But one did get the feeling that all So’s ever wanted is someone he could trust and depend on, and maybe even love—it’s difficult to separate his need to be accepted and wanted by his mother with the solace he’s now found in Su. All that acceptance he could never get from Mommy Dearest, he suddenly has from Su. All that compassion he wanted, he now has. So it’s not so out of line to believe that all he needed from Su was her permission to trust her in order to fall for her completely, enough to where he’d declare himself to be hers. Granted, he also declared her to be his, but at least this time was an even trade, an “I am yours, and you are mine,” sort of scenario. It would’ve been nice to get Su’s input on this, but there’s plenty of time.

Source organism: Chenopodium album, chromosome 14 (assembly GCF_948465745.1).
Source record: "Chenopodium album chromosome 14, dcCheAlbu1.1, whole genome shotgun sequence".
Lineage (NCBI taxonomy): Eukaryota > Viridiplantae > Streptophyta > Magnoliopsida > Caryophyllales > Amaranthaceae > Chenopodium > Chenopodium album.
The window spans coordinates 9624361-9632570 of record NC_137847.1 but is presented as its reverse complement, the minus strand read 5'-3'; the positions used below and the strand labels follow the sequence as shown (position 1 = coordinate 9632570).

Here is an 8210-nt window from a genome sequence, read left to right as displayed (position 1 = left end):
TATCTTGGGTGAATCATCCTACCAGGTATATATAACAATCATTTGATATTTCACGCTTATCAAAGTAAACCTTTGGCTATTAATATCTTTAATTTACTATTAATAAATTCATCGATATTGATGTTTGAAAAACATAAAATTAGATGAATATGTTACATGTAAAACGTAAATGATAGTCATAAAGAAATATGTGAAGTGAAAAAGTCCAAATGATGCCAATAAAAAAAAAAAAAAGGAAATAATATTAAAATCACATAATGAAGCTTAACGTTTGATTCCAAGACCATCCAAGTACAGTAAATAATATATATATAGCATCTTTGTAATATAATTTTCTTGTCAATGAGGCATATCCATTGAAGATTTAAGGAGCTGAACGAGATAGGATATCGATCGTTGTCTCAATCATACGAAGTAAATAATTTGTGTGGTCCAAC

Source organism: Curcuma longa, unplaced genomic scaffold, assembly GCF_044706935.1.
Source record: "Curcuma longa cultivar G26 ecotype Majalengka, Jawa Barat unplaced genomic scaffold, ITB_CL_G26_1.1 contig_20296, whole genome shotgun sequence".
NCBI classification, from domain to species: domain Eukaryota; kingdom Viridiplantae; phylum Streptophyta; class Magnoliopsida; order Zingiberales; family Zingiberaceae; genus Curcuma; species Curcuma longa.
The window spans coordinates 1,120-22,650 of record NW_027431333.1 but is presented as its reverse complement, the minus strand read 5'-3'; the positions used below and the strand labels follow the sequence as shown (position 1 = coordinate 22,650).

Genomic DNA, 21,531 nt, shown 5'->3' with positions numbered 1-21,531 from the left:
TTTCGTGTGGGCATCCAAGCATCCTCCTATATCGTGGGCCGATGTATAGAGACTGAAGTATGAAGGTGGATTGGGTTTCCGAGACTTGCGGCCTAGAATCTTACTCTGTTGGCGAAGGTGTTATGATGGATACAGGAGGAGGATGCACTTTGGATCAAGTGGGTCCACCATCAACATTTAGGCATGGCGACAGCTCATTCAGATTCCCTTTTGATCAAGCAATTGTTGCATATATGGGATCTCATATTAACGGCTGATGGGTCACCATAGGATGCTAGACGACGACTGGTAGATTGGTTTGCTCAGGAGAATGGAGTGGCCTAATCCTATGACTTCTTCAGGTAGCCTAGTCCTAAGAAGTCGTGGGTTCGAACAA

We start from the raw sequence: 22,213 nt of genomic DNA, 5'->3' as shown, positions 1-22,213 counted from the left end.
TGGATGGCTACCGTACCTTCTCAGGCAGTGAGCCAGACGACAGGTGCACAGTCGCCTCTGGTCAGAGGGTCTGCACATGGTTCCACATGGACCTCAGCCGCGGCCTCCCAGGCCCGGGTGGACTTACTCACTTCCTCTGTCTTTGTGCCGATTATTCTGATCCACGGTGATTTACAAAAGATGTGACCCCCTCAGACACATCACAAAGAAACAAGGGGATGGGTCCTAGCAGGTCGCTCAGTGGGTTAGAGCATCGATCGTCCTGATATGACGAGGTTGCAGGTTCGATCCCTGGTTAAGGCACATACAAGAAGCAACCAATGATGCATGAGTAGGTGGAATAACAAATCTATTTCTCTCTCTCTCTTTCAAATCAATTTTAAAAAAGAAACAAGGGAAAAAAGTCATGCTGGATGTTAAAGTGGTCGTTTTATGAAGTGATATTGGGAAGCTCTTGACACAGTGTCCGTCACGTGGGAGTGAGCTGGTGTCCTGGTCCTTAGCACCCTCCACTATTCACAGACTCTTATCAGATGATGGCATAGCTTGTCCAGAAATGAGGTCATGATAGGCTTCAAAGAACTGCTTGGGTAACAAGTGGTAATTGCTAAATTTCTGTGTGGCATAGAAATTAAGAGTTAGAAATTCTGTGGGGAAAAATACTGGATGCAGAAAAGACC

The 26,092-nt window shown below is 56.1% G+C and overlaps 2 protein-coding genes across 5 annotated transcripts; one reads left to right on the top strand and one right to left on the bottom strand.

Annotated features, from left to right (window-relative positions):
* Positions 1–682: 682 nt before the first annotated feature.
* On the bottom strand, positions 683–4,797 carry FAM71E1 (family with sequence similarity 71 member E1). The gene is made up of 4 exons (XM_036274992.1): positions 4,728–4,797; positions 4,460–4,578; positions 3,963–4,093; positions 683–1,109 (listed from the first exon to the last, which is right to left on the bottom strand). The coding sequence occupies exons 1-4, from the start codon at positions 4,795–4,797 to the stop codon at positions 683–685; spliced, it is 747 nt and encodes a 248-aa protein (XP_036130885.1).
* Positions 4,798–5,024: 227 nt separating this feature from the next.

At least she grasped enough of the situation with So to think of Wook’s bracelet, which symbolizes the promise she made with him. What’s extra interesting about them is how the show even reinforced their relationship this episode—while it was left to Wook to tell her to wait for him last episode, it was Su who more or less asked the same of him this round. I’ve come to love those two together so much that I’m worried about all the conflict that last sequence of scenes promised (in the best way possible), with Wook looking at Su, and Su looking at So. Don’t break his smolder, Moon Lovers. Pretty please?